What a difference a year makes.
Last year, voters in the South Washington County School District decisively rejected a historic $462 million bond request by a nearly two-to-one ratio.
On Tuesday, voters in the district approved a $200 million, two-question bond referendum to fund improvements at the schools and approved a request to revoke the district’s current $2.8 million technology levy and replace it with a $5 million one.
“We know this was a big ask for voters in hard economic times,” said Superintendent Julie Nielsen. “We are extremely grateful for our community’s support to address safety, security, growth and technology projects in our schools.”
In a tight race for school board, incumbents Melinda Dols and Simi Patnaik and newcomer Ryan Clarke prevailed. Dols and Patnaik each received 16 percent of the vote; Clarke got 14 percent.
The first question, which passed by a 57 percent margin, asked voters to support a $160 million bond referendum for safety and security enhancements, expansions and renovation at secondary schools.
The second question, which passed by a 55 percent margin, asked voters to support a $40 million bond referendum for additions at four elementary schools and the construction of more bathrooms at five 1960s-era elementary schools.
The passage of the second bond question was contingent on the passage of the first question.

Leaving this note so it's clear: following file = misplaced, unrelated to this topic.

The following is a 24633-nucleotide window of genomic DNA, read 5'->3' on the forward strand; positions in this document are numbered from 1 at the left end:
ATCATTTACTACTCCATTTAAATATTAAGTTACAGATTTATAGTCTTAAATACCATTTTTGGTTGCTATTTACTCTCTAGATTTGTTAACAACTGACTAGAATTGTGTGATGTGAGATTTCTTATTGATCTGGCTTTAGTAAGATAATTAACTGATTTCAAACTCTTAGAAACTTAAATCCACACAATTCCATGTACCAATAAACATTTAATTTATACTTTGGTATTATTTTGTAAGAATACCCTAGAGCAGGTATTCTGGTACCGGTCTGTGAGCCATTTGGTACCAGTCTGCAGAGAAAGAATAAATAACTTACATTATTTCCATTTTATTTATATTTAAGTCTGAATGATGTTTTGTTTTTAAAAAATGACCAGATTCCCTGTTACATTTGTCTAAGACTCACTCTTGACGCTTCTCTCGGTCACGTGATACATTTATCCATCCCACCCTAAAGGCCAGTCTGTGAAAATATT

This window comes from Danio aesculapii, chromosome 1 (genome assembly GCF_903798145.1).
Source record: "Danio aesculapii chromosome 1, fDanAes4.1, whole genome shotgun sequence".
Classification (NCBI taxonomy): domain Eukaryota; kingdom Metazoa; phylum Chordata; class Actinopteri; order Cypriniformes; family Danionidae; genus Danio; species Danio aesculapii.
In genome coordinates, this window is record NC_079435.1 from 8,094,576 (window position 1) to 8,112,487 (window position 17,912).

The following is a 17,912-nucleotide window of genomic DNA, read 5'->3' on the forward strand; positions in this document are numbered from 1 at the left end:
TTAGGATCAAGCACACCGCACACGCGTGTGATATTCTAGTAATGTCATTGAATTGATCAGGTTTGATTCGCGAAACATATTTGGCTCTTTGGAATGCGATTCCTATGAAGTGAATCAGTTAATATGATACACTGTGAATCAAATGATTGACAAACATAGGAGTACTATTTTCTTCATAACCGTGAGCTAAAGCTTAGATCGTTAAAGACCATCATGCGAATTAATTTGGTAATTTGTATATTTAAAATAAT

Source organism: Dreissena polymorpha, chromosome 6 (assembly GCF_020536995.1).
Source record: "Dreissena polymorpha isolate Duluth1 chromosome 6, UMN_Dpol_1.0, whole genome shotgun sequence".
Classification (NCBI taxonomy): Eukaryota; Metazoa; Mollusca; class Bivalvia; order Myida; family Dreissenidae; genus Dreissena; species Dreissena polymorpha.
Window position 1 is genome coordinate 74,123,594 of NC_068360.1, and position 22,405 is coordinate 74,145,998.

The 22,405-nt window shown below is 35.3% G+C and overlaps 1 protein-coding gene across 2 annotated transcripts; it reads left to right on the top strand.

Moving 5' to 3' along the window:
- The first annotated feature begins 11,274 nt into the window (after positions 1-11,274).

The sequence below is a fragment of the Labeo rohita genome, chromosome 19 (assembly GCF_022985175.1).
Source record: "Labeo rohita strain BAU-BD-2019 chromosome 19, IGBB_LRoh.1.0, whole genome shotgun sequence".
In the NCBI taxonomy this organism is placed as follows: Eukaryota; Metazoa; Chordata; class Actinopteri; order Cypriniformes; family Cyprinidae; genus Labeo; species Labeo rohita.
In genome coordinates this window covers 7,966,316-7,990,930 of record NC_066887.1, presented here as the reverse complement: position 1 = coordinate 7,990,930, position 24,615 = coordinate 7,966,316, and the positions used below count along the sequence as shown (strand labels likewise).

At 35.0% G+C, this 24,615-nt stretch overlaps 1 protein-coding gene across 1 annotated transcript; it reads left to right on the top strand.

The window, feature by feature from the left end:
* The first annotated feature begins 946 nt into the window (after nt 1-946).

The district will begin design work for buildings in two phases with the goal of completing all projects within the next three years, Nielsen said.
The sale of bonds is the only method for school districts to raise enough funds for new construction, renovations and improvements to address student growth.
The third question on the ballot passed with 52 percent of the vote. It asked voters to revoke the district’s current $2.8 million technology levy and renew it at a higher amount. The $5 million levy, which is proposed for 10 years, will create “a dedicated funding stream for technology-related expenses, including cybersecurity, instructional software, business software and technology repair,” Nielsen said.
The measures will add about $9 a month, or $111 a year, to the property tax bill of a $409,000 house, the median value for homes in the district.
The district, which has 18,790 students, includes all or parts of Woodbury, Cottage Grove, Newport, St. Paul Park, Afton and Denmark and Grey Cloud Island Townships. Another 500 students are expected in grades K-12 by the start of the 2027 school year.
Eleven candidates ran for three seats on the school board; school board member Louise Hinz decided not to run for re-election.
Dols, Patnaik and Clarke were the top three vote-getters. Also running: Fekadu Kassa Ayichew, Chad Borseth, Priscilla Kathryn Dimbo, Randall Johnson, Jaime Kokaisel, Anthony Mahmood, Satonia Moore and Molly Schaefer.
Clarke, Kokaisel and Mahmood ran as a slate of candidates and have been endorsed by Minnesota Parents Alliance, a conservative group formed last year to push back against K-12 initiatives that promote racial equity and support for LGBTQ students; Dols, Moore and Patnaik were endorsed by Education Minnesota.
Clarke defeated Moore, the next highest vote-getter, by just 190 votes.
According to Washington County, 30.5 percent of the school district’s 71,654 registered voters voted in the election.
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